Glucose is the primary source of energy for every cell in the body, and due to the density of neurons that require a constant supply of glucose, the brain is the most energy demanding organ in the body. While the brain represents around 2% of the total weight of a human body, it consumes around 20% of the total calories used by the body1. It therefore would not be unreasonable to assume that having higher levels of glucose would be better for cognitive performance, or is this truly a case of too much of a good thing?
Today, there is an ever-growing body of research investigating the effect of our diets on cognitive performance5. Back in 1922, Miles and Root first reported a link between diabetes and cognitive performance, observing that their patients complained of problems with their memory and concentration2. Since then, there has been an ever-growing body of clinical trial evidence and meta-analyses confirming that type-2 diabetes is associated with a range of cognitive problems ranging from mild cognitive impairment to dementia3, 4.
The brain is an insulin sensitive organ and insulin plays a key role in cognition. Cerebral insulin may improve cognitive performance by facilitating the molecular basis of learning and memory, modulating neurotransmitter release, and by increasing insulin availability in the brain. Insulin also interacts with the metabolism of amyloid-β and tau, key proteins in the pathogenesis of Alzheimer’s disease, which is why insulin resistance and hyperinsulinemia may negatively affect cognitive performance. Prolonged hyperglycemia can also negatively affect cognition through increasing oxidative stress that may damage important structural and functional proteins, giving rise to neuronal dysfunction, blood-brain barrier dysfunction and reduced cerebral blood flow6.
It is increasingly evident that prediabetes and diabetes is associated with a variety of cognitive declines, but what about in healthy people? Human studies have shown that the performance of difficult tasks that require intense concentration increases neural energy expenditure and measurably depletes peripheral glucose7. Glucose however is rarely consumed as part of the normal diet, instead it is obtained from the digestion of carbohydrate-containing foods, which are broken down into glucose to supply the brain and other organs. It has been hypothesized that the rate of glucose release from our food (i.e., the glycemic index) would affect cognitive function. This is potentially amplified in children as per gram of weight, a child’s brain tissue uses more glucose than that of an adult, and compared with adults, children’s brains are relatively bigger and more active making them more responsive to glucose provision8.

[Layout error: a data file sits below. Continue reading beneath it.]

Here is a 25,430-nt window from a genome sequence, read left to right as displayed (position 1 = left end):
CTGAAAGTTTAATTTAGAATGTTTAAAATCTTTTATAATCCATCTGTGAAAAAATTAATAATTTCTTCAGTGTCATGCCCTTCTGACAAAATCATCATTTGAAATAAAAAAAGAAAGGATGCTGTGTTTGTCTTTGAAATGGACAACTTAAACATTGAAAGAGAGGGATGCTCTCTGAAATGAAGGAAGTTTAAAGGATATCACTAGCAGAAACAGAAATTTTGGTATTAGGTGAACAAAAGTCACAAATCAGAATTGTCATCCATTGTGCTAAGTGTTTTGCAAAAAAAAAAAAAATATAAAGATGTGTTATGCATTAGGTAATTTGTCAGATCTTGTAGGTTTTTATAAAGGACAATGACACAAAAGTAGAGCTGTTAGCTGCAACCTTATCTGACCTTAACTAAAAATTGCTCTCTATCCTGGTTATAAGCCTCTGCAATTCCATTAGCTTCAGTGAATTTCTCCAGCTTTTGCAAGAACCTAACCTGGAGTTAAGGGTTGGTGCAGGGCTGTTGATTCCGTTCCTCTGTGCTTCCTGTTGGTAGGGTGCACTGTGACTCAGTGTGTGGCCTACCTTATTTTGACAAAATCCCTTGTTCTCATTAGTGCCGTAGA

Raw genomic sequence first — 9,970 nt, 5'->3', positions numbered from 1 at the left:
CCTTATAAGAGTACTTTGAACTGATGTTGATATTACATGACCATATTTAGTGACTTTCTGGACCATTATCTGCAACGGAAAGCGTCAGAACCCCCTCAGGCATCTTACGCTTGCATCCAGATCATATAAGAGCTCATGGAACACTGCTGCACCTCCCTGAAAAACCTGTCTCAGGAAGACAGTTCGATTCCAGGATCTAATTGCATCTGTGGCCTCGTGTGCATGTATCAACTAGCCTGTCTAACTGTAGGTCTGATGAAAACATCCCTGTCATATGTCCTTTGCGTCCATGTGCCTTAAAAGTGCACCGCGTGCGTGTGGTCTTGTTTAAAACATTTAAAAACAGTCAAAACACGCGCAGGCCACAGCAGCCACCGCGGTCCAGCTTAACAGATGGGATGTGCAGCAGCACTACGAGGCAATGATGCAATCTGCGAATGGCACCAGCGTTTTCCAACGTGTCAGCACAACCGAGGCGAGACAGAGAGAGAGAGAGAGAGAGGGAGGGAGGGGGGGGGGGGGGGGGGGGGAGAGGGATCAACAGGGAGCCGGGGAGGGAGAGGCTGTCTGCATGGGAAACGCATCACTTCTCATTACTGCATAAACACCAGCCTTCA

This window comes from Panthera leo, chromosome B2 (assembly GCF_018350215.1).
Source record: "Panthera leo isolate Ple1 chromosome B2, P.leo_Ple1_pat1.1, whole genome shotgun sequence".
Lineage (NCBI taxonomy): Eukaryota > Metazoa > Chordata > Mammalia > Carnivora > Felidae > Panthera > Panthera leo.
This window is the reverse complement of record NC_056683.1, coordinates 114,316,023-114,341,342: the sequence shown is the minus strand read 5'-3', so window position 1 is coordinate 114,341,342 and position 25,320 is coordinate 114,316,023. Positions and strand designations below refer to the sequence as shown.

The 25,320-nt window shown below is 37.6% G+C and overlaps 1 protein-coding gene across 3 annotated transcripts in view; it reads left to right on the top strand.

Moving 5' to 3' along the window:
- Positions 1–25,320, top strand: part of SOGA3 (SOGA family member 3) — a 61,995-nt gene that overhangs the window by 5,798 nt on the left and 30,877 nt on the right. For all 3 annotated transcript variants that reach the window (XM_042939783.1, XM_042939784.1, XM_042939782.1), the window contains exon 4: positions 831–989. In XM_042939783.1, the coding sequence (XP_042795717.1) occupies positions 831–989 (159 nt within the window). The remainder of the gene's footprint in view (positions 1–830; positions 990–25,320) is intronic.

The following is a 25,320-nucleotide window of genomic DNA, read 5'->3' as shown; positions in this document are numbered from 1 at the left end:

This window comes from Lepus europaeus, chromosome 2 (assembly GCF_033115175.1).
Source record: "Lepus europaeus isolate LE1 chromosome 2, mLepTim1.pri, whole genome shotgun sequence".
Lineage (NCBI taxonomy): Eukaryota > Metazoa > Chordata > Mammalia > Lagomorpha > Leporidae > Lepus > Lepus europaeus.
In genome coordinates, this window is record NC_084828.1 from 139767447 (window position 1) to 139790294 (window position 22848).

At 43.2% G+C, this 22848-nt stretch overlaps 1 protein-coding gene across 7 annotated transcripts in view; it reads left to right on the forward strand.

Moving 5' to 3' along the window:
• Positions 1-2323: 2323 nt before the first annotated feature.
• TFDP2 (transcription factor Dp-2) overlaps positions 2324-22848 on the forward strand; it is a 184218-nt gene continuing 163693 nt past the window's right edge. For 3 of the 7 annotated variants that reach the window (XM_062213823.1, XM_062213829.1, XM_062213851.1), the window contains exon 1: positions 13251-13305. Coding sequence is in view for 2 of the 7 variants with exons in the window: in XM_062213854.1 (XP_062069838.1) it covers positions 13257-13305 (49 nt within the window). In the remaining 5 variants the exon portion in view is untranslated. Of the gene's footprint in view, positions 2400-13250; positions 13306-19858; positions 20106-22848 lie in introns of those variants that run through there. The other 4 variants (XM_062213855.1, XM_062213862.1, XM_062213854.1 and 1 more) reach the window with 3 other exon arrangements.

The studies examining the effect of glycemic index (GI) and glycemic load (GL) on cognitive performance in healthy individuals shows a range of effects. In adults, a low GI breakfast leads to improved cognitive performance in the morning, and the effect was more noticeable in the late postprandial period (210 min after eating)9. Another study similarly showed that there was superior performance in the late postprandial period when comparing low GI meals to high GI meals10. In diabetic adults, a low GI breakfast results in better cognitive function in the postprandial period when compared with a high GI breakfast5. This effect in adults is however more prevalent in the morning and there is not a significant difference in cognitive performance in the evening following a high-or low-GI meal11.
There are similar findings in children, with the best cognitive performance occurring following a low GI meal that has a high GL (i.e., carb-rich meal but glucose is slowly released from the food), including improvements in overall learning12, 13. While high GI breakfasts are associated with improved short-term memory and inductive reasoning12, 13, they are also associated with a significant decline in attention two hours after eating14.